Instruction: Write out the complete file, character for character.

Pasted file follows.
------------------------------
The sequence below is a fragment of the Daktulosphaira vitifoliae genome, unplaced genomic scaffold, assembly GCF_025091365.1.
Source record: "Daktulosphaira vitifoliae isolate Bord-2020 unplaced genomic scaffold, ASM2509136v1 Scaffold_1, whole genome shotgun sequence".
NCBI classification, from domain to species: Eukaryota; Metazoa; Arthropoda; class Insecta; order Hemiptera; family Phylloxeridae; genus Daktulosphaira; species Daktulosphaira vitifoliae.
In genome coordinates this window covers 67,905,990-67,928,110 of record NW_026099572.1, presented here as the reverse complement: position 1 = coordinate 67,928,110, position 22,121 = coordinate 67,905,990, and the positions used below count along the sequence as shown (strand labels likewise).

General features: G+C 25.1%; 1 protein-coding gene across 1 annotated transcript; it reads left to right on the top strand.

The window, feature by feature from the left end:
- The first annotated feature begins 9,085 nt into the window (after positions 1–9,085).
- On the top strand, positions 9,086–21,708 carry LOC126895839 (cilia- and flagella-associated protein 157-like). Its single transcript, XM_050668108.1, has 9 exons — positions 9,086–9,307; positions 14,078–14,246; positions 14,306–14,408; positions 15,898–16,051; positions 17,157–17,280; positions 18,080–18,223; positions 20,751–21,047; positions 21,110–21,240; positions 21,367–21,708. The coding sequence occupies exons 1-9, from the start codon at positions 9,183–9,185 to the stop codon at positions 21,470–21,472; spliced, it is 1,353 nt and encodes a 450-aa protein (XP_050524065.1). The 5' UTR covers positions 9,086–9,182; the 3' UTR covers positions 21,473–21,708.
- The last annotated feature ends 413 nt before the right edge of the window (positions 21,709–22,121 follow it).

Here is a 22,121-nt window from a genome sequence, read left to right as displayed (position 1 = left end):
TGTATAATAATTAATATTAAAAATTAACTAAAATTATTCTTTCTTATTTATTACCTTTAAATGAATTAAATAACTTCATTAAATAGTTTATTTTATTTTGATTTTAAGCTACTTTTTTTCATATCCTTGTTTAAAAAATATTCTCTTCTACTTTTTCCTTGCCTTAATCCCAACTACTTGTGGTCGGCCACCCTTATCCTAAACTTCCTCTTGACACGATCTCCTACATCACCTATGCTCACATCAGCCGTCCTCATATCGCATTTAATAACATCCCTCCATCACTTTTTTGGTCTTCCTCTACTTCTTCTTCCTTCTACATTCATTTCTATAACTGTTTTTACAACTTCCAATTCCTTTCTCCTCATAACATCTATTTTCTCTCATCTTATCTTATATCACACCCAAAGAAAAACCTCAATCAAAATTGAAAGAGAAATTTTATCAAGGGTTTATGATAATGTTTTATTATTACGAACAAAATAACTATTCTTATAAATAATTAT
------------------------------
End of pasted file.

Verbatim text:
The sequence below is a fragment of the Daktulosphaira vitifoliae genome, unplaced genomic scaffold, assembly GCF_025091365.1.
Source record: "Daktulosphaira vitifoliae isolate Bord-2020 unplaced genomic scaffold, ASM2509136v1 Scaffold_1, whole genome shotgun sequence".
NCBI classification, from domain to species: Eukaryota; Metazoa; Arthropoda; class Insecta; order Hemiptera; family Phylloxeridae; genus Daktulosphaira; species Daktulosphaira vitifoliae.
In genome coordinates this window covers 67,905,990-67,928,110 of record NW_026099572.1, presented here as the reverse complement: position 1 = coordinate 67,928,110, position 22,121 = coordinate 67,905,990, and the positions used below count along the sequence as shown (strand labels likewise).

General features: G+C 25.1%; 1 protein-coding gene across 1 annotated transcript; it reads left to right on the top strand.

The window, feature by feature from the left end:
- The first annotated feature begins 9,085 nt into the window (after positions 1–9,085).
- On the top strand, positions 9,086–21,708 carry LOC126895839 (cilia- and flagella-associated protein 157-like). Its single transcript, XM_050668108.1, has 9 exons — positions 9,086–9,307; positions 14,078–14,246; positions 14,306–14,408; positions 15,898–16,051; positions 17,157–17,280; positions 18,080–18,223; positions 20,751–21,047; positions 21,110–21,240; positions 21,367–21,708. The coding sequence occupies exons 1-9, from the start codon at positions 9,183–9,185 to the stop codon at positions 21,470–21,472; spliced, it is 1,353 nt and encodes a 450-aa protein (XP_050524065.1). The 5' UTR covers positions 9,086–9,182; the 3' UTR covers positions 21,473–21,708.
- The last annotated feature ends 413 nt before the right edge of the window (positions 21,709–22,121 follow it).

Here is a 22,121-nt window from a genome sequence, read left to right as displayed (position 1 = left end):
TGTATAATAATTAATATTAAAAATTAACTAAAATTATTCTTTCTTATTTATTACCTTTAAATGAATTAAATAACTTCATTAAATAGTTTATTTTATTTTGATTTTAAGCTACTTTTTTTCATATCCTTGTTTAAAAAATATTCTCTTCTACTTTTTCCTTGCCTTAATCCCAACTACTTGTGGTCGGCCACCCTTATCCTAAACTTCCTCTTGACACGATCTCCTACATCACCTATGCTCACATCAGCCGTCCTCATATCGCATTTAATAACATCCCTCCATCACTTTTTTGGTCTTCCTCTACTTCTTCTTCCTTCTACATTCATTTCTATAACTGTTTTTACAACTTCCAATTCCTTTCTCCTCATAACATCTATTTTCTCTCATCTTATCTTATATCACACCCAAAGAAAAACCTCAATCAAAATTGAAAGAGAAATTTTATCAAGGGTTTATGATAATGTTTTATTATTACGAACAAAATAACTATTCTTATAAATAATTAT